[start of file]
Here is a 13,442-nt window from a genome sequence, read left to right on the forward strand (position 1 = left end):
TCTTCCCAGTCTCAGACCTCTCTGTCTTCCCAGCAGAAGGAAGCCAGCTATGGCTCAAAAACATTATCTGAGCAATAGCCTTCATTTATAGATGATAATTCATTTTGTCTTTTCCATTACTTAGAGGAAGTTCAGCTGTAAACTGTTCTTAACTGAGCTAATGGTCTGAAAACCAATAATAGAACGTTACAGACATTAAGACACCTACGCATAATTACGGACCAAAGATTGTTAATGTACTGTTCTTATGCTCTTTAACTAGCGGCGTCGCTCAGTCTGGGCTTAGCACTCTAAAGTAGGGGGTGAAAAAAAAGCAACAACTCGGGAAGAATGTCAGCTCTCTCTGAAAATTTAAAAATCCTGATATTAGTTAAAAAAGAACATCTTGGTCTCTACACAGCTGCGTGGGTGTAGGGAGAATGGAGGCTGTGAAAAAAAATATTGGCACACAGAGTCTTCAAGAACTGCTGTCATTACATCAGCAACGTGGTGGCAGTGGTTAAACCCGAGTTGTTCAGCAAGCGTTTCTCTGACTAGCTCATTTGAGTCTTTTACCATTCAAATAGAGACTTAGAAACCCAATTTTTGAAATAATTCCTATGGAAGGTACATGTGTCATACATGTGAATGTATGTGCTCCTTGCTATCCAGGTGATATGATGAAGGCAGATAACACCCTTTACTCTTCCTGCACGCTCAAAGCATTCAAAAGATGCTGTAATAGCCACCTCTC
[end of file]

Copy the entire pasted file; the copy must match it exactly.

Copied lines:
Here is a 13,442-nt window from a genome sequence, read left to right on the forward strand (position 1 = left end):
TCTTCCCAGTCTCAGACCTCTCTGTCTTCCCAGCAGAAGGAAGCCAGCTATGGCTCAAAAACATTATCTGAGCAATAGCCTTCATTTATAGATGATAATTCATTTTGTCTTTTCCATTACTTAGAGGAAGTTCAGCTGTAAACTGTTCTTAACTGAGCTAATGGTCTGAAAACCAATAATAGAACGTTACAGACATTAAGACACCTACGCATAATTACGGACCAAAGATTGTTAATGTACTGTTCTTATGCTCTTTAACTAGCGGCGTCGCTCAGTCTGGGCTTAGCACTCTAAAGTAGGGGGTGAAAAAAAAGCAACAACTCGGGAAGAATGTCAGCTCTCTCTGAAAATTTAAAAATCCTGATATTAGTTAAAAAAGAACATCTTGGTCTCTACACAGCTGCGTGGGTGTAGGGAGAATGGAGGCTGTGAAAAAAAATATTGGCACACAGAGTCTTCAAGAACTGCTGTCATTACATCAGCAACGTGGTGGCAGTGGTTAAACCCGAGTTGTTCAGCAAGCGTTTCTCTGACTAGCTCATTTGAGTCTTTTACCATTCAAATAGAGACTTAGAAACCCAATTTTTGAAATAATTCCTATGGAAGGTACATGTGTCATACATGTGAATGTATGTGCTCCTTGCTATCCAGGTGATATGATGAAGGCAGATAACACCCTTTACTCTTCCTGCACGCTCAAAGCATTCAAAAGATGCTGTAATAGCCACCTCTC